If you have an account with any Blizzard game or Battle.net, it would be wise to change your password now. Blizzard revealed on its site that Battle.net and other Blizzard accounts have been compromised. Attackers have likely gained access to user email addresses and passwords. CEO and co-founder of Blizzard, Mike Morhaime, claims that North American Battle.net passwords were also accessed, but they were all encrypted and scrambled, which should make it difficult for a hacker to break into anyone’s account. Still, if you value your security, you should switch your password. No billing addresses or credit card info was stolen, as far as Blizzard knows.
Mike Morhaime, CEO of Blizzard:
“….This week, our security team found an unauthorized and illegal access into our internal network here at Blizzard. We quickly took steps to close off this access and began working with law enforcement and security experts to investigate what happened. At this time, we’ve found no evidence that financial information such as credit cards, billing addresses, or real names were compromised. Our investigation is ongoing, but so far nothing suggests that these pieces of information have been accessed.”
“Some data was illegally accessed, including a list of email addresses for global Battle.net users, outside of China. For players on North American servers (which generally includes players from North America, Latin America, Australia, New Zealand, and Southeast Asia) the answer to the personal security question, and information relating to Mobile and Dial-In Authenticators were also accessed. Based on what we currently know, this information alone is NOT enough for anyone to gain access to Battle.net accounts.”
“We also know that cryptographically scrambled versions of Battle.net passwords (not actual passwords) for players on North American servers were taken. We use Secure Remote Password protocol (SRP) to protect these passwords, which is designed to make it extremely difficult to extract the actual password, and also means that each password would have to be deciphered individually. As a precaution, however, we recommend that players on North American servers change their password. Please click this link to change your password. Moreover, if you have used the same or similar passwords for other purposes, you may want to consider changing those passwords as well.”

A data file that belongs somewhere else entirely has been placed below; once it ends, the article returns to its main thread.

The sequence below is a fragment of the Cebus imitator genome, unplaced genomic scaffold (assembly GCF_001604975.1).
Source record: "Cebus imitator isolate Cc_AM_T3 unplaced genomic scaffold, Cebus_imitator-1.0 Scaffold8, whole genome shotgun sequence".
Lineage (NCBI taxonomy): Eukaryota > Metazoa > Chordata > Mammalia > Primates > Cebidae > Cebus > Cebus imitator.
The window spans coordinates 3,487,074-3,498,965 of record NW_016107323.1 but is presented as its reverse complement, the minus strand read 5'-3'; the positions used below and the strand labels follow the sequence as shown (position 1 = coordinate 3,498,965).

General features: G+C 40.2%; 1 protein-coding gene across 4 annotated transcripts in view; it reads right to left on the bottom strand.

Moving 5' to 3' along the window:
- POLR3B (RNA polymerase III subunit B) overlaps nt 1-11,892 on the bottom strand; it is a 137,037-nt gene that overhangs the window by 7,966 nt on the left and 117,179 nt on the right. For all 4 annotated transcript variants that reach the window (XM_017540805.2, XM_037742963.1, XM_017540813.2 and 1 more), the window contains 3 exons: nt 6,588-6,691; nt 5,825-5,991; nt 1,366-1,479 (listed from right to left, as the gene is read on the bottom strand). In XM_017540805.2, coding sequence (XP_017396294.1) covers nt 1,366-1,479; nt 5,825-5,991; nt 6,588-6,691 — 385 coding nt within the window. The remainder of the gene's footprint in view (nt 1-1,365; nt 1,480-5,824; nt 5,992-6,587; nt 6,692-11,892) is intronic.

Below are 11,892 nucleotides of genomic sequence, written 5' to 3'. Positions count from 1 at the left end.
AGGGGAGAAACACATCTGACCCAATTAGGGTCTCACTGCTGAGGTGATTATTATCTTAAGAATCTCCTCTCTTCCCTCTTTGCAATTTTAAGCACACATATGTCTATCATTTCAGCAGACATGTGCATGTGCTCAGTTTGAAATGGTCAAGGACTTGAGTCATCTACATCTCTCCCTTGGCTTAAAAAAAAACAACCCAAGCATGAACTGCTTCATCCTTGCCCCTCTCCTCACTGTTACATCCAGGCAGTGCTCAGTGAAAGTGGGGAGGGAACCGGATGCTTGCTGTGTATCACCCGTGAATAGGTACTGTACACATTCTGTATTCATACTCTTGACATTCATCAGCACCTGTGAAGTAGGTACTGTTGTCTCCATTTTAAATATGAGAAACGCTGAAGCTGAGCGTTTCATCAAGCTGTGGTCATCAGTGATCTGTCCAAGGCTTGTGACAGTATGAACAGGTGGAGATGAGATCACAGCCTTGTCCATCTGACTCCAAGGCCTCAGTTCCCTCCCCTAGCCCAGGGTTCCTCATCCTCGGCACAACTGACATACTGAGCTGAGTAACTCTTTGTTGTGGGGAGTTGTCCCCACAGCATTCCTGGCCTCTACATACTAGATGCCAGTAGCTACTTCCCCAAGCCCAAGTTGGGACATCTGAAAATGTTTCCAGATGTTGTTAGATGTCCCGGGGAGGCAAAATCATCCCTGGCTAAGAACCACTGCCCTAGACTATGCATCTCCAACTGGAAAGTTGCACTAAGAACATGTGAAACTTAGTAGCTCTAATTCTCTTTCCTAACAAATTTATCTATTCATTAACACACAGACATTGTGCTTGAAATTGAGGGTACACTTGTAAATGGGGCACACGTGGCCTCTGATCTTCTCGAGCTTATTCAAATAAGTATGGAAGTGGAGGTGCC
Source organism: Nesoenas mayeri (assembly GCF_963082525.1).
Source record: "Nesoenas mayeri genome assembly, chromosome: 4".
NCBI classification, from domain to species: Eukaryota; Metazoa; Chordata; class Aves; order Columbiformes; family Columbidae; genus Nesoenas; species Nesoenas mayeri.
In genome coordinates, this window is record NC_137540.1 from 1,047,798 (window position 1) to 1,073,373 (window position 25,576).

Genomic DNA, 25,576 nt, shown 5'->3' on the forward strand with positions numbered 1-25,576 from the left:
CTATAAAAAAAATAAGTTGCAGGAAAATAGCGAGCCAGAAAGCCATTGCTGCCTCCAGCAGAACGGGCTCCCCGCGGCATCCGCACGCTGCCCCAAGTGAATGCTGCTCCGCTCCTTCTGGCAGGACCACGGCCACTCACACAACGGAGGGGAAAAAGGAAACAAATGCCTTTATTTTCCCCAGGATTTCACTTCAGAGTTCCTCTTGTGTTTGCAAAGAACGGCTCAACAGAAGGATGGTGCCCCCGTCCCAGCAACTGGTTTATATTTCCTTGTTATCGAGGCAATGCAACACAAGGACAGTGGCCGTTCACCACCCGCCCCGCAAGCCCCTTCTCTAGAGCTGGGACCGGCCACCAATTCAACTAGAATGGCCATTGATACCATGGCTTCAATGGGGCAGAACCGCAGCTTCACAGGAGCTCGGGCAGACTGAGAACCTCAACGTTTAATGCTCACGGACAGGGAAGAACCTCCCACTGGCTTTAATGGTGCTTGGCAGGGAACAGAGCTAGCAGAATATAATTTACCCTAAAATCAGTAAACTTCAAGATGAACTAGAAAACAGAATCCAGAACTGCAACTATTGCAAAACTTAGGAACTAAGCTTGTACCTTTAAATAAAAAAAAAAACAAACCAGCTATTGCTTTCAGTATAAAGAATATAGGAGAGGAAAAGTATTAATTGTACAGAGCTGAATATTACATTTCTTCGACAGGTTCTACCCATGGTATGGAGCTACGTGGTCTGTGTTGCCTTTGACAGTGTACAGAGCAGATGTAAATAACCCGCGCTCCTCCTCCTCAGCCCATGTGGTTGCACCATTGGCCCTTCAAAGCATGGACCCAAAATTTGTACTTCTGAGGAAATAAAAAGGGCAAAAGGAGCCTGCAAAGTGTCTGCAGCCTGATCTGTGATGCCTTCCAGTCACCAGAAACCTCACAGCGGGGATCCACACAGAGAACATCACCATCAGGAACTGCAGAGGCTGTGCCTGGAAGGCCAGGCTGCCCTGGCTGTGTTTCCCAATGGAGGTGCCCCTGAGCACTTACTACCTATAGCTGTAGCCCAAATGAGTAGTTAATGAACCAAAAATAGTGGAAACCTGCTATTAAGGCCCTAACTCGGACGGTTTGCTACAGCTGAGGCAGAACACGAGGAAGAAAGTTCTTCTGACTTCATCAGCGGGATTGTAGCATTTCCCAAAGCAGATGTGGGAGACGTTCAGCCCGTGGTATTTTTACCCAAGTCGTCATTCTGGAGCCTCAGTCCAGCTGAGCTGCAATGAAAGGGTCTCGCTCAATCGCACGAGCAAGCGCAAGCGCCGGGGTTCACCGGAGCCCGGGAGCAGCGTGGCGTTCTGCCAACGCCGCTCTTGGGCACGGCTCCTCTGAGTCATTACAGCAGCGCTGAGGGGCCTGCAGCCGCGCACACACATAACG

“In the coming days, we’ll be prompting players on North American servers to change their secret questions and answers through an automated process. Additionally, we’ll prompt mobile authenticator users to update their authenticator software. As a reminder, phishing emails will ask you for password or login information. Blizzard Entertainment emails will never ask for your password. We deeply regret the inconvenience to all of you and understand you may have questions. Please find additional information here.”
“We take the security of your personal information very seriously, and we are truly sorry that this has happened.”
If you’ve ever played any Battle.net games including StarCraft, WarCraft, World of WarCraft, Diablo (III, especially), or other Blizzard games, we advise you to change your password. It’s better to be safe than sorry in situations like this. If you’re interested in beefing up your security across the board, Andrew wrote up a guide to password manager apps the other day.
- Report shows many web surfers are still using ‘123456’ as their password
- The best password managers for protecting your data online
- Popular VPN provider TunnelBear jumps into password management with RememBear
- Hawaii’s missile alert agency stored its passwords on Post-it Notes
- This app boosts event hashtags by collecting all snapshots in one place